There are many ways to learn about the law. For university students they attend lectures and seminars, trawl through textbooks and casebooks, and occasionally trek to the library to sift through the archives of old case reports; more often filtering through relevant and irrelevant cases from the comfort of their student dorms on a laptop with IP recognition their best friend.
For those in practice the law can be a thing mainly held in their heads. Most law firms and chambers subscribe to online resources; others have in house libraries and for those still located in Inns the libraries can be a useful source. The law can seep into our subconscious; from newspapers reporting famous or gruesome cases to news coverage of politicians and the most intriguing legislative amendments. When it cannot be accessed elsewhere public libraries still often proffer subscriptions to online cases and as a last resort courts often house the original transcripts.
However the objection is still often raised that the law is still not accessible enough and further that it should be available for free.
The argument that the law should be available for free offers much weight. It is teamed with the notion of justice for all and the idea of an open and accessible justice system. Theoretically the law is free; and for those who wish to access it whether through a public library, the court website or the court archives there is a way. However as our attitudes and pace of life quickens, people want information more quickly, easily and comprehensively.
There have been attempts to promote free platforms. In the US the Free Law Project was founded by Brian Carver and Michael Lissner to support open access to the law and to develop open-source legal research tools. The tools on the project include daily notifications about legal decisions and citator which allows layers to trace the history of cases.
The FLP felt it was important for the public to be able to access important court decisions and to see how statutes had been applied. Lissner feels strongly that “legal materials have been in the hands of the few, denying legal justice to the many.” The aim of the project was to ease difficulty for those engaging in a legal dispute, whether lawyers or pro se litigants.
In the UK and in other jurisdictions, Bailii, Auslii, Saflii and others work to provide access to free case law. However all these services are hindered by one aspect; they are limited in coverage. And in a common law system where it is of the utmost importance to know the precedent setting cases and any dissenting opinions, a lack of comprehensiveness can be a fundamental flaw to relying on such services.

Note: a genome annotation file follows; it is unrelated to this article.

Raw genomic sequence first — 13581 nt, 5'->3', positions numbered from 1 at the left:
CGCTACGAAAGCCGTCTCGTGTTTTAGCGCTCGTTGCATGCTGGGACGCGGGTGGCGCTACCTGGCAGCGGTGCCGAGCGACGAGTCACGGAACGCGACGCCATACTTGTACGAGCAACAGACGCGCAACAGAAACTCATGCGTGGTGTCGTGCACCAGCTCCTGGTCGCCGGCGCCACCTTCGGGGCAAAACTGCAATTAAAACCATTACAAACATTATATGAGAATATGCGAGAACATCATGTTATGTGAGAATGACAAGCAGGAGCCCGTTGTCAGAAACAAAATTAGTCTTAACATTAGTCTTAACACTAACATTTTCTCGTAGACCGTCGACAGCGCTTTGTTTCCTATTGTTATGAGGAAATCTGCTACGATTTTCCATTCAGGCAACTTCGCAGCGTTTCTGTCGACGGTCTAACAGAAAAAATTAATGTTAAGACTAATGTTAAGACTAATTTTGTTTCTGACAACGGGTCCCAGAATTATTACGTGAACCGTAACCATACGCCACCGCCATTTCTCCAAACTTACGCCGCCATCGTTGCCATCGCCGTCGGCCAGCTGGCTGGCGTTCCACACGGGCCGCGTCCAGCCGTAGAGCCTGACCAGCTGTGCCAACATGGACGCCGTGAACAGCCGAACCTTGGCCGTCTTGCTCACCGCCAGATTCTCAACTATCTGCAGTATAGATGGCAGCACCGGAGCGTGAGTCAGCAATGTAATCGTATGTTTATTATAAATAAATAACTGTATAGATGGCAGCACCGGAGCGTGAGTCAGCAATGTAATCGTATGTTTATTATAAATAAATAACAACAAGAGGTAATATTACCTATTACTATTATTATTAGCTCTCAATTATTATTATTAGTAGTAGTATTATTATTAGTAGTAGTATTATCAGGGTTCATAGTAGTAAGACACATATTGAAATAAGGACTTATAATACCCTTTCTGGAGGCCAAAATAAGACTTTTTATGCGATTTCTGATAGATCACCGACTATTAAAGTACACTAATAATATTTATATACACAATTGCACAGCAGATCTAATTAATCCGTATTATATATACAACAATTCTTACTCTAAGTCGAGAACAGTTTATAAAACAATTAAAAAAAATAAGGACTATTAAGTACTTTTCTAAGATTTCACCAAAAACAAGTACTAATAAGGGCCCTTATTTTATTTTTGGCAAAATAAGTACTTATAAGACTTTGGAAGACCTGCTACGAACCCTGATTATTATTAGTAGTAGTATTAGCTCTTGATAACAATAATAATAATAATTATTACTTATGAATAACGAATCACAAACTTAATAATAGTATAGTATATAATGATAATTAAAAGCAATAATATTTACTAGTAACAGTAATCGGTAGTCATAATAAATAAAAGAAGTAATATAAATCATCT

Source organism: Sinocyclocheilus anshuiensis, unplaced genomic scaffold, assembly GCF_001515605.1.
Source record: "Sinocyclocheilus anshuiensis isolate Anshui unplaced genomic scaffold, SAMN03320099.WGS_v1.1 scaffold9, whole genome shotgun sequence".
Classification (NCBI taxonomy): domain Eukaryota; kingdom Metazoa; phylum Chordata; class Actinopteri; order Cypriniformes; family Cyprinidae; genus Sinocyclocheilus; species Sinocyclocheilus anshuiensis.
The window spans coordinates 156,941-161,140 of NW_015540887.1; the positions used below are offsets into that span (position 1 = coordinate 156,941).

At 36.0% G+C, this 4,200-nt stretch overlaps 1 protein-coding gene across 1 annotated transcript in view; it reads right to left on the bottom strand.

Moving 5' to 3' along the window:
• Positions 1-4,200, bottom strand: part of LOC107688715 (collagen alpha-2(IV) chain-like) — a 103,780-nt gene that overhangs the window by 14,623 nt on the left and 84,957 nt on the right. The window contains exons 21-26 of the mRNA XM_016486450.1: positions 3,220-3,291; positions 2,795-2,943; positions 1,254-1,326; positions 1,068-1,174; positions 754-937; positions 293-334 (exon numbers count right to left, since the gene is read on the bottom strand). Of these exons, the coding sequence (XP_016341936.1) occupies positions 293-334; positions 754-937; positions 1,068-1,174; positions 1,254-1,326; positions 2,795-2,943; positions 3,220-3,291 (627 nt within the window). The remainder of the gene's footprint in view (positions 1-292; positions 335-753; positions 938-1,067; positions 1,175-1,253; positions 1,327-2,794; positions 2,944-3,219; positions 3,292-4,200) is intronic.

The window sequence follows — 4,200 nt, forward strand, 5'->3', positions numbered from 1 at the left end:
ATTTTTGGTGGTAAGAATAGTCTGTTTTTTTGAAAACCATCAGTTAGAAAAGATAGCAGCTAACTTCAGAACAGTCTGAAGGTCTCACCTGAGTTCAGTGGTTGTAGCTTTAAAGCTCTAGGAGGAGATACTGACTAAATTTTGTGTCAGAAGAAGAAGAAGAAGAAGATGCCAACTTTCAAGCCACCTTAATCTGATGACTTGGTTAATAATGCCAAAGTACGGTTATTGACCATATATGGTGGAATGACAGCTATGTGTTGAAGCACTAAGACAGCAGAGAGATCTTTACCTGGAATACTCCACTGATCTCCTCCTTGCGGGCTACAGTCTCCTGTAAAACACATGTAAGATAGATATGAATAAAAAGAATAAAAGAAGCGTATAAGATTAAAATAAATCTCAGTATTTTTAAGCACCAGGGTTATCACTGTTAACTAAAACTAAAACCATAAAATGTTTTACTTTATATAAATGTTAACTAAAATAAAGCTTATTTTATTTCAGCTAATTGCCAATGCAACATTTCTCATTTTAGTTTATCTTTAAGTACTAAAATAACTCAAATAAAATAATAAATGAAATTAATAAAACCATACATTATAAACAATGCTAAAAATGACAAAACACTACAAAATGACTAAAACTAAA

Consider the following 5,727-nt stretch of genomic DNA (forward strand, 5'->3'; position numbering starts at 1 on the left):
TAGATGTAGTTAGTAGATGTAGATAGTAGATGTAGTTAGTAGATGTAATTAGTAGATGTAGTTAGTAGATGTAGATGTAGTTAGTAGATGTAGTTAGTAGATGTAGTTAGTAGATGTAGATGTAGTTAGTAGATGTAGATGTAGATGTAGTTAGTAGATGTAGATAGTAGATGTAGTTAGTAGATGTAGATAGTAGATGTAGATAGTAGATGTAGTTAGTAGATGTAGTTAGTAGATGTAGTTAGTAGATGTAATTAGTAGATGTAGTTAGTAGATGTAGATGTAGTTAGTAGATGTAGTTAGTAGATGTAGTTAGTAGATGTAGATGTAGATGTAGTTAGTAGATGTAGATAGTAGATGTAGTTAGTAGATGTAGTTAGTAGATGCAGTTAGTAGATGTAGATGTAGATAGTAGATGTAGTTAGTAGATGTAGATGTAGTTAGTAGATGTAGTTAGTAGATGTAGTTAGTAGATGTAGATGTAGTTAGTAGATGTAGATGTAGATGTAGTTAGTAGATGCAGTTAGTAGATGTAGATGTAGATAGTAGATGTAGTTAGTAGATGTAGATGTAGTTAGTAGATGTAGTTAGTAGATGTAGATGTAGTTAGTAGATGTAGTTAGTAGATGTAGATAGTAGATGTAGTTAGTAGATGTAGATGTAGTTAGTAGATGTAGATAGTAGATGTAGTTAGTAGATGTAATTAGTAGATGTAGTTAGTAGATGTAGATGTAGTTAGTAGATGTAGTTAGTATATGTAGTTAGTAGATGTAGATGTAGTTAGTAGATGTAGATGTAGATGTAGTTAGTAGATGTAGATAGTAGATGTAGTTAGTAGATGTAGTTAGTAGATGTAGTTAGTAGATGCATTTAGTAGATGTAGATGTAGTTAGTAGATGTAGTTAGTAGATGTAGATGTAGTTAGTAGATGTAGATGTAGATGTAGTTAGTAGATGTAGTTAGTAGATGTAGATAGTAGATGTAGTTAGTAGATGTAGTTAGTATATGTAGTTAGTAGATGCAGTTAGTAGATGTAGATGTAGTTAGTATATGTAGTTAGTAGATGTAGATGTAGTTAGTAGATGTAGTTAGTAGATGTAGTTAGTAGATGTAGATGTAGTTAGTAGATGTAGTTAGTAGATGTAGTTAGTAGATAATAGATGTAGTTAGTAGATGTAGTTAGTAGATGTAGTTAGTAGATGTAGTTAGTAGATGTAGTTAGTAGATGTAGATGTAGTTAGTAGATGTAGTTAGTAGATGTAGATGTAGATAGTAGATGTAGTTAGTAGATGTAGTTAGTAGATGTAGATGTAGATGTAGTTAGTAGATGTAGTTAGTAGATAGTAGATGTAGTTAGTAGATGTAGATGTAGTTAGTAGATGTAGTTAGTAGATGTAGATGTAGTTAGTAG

Therefore we find ourselves back at step one. Though case law is in the public domain the law cannot be free, the money that goes into transcribing court judgments, putting them online, cross-referencing them and making them easily searchable takes time, and most significantly money. Therefore researchers are left with the decision to seek out print reports, rely on scatty free coverage or to pay for access.
There is the option that payment for such online coverage could be covered as a national expense. However the sheer amount of work involved makes the option both economically and logistically difficult and expensive. As legislation.gov.uk shows, government website can provide valuable resources however their limited capacity means that changes cannot always be updated as soon as they occur.
There seems thus to be only one option. Whilst the law remains free in essence for those who wish to access it quickly and easily, assured of its comprehensiveness a subscription service is required. However it is not correlative that this must be viewed as a bar to justice and access. With a subscription service, as with any modern technology, what is paid for is the time saved, the benefit derived and the ease of access. Case law is similar in many ways to natural resources, it is usable in its natural form but there will always be moves to utilise and enhance it.